Skip to main content

Nokia Brings QT Framework To Maemo 5

In a move aimed at encouraging more developers to create apps for its upcoming devices like the N900, Nokia has created a port for the Qt framework to Maemo 5 operating system.

The Qt framework is essentially based on C++ and it is typically used to build applications for mobile handsets, handheld devices besides normal computer based applications.

A key advantage of the Qt graphical toolkit is its usage in developing cross platform apps and Nokia says it would soon be compatible with Symbian and Windows Mobile devices.

Expressing his satisfaction at the development, Sebastian Nystrom, VP of application services with Nokia mentioned "Developers will be able to use Qt as a framework to create powerful native applications and with Qt's Webkit integration, it also provides them with a platform for creating Web applications and services."

It is interesting to note that the Qt, which is often considered as a leading framework for mobile application development, has been extensively used for creating myriad of applications and these include popular applications like Skype and Google Earth to name a few.

Incidentally community created ports for Qt are already available for Maemo and even Nokia admits to have taken help from them in developing the official port.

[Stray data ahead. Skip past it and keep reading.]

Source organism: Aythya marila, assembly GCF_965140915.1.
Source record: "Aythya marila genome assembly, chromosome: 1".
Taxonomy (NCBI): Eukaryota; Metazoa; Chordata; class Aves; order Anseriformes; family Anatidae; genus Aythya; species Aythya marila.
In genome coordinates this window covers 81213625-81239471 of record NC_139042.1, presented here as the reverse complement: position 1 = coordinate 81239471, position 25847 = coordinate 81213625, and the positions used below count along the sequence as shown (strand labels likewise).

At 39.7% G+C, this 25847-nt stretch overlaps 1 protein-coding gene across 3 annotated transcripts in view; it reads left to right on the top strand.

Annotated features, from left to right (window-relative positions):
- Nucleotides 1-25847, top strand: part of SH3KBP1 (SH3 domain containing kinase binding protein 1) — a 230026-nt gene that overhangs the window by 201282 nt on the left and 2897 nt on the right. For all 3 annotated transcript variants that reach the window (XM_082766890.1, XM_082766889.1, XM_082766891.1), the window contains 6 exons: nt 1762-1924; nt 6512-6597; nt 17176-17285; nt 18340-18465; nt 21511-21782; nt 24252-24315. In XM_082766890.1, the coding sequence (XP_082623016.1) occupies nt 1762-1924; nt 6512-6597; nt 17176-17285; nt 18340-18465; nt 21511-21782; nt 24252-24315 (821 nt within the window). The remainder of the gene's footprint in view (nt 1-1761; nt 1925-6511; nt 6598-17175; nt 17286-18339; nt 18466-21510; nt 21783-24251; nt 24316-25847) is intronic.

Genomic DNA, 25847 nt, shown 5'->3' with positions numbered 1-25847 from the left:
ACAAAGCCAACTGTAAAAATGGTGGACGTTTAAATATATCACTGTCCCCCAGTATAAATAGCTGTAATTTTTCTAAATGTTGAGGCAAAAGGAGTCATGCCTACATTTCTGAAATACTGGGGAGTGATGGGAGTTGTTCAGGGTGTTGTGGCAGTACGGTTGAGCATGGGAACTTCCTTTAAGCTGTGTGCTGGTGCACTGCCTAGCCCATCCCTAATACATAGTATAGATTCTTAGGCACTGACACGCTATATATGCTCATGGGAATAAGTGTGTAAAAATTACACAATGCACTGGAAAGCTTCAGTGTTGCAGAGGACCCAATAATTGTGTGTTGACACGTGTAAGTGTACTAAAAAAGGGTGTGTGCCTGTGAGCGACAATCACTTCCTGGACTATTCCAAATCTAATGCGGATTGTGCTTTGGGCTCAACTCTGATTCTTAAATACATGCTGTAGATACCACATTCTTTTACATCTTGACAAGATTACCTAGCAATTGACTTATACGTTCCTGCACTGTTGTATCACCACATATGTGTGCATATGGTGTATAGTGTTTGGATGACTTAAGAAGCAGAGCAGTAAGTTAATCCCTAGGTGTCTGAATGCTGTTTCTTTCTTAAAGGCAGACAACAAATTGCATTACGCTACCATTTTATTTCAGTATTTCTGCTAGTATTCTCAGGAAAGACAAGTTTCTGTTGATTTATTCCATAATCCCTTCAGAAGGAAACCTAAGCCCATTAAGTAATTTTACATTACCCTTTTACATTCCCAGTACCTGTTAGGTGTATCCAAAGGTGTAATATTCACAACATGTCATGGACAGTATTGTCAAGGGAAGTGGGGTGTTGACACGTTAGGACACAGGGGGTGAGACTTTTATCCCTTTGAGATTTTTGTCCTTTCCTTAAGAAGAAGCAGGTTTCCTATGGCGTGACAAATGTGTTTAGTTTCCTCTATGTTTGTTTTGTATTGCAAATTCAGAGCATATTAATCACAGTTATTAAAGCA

Our Comments

Maemo, Nokia says, is an advanced mobile platform designed with the internet at its core. Now Nokia already had Symbian before it spun it out. Maemo 5 is central to Nokia's smartphone strategy but it is already facing very tough competition from Android and others like LiMO.

Related Links

Nokia's next tablet software revealed (opens in new tab)

(Mirror.co.uk)

Nokia Ports Qt Framework To Maemo (opens in new tab)

(Information Week)

Nokia (officially) ports Qt to Maemo 5 (opens in new tab)

( The Register)

Nokia ports Qt to Maemo 5 (opens in new tab)

(The Inquirer)

Désiré has been musing and writing about technology during a career spanning four decades. He dabbled in website building and web hosting when DHTML and frames were en vogue and started writing about the impact of technology on society just before the start of the Y2K hysteria at the turn of the last millennium. Following an eight-year stint at ITProPortal.com where he discovered the joys of global tech-fests, Désiré now heads up TechRadar Pro. Previously he was a freelance technology journalist at Incisive Media, Breakthrough Publishing and Vnunet, and Business Magazine. He also launched and hosted the first Tech Radio Show on Radio Plus.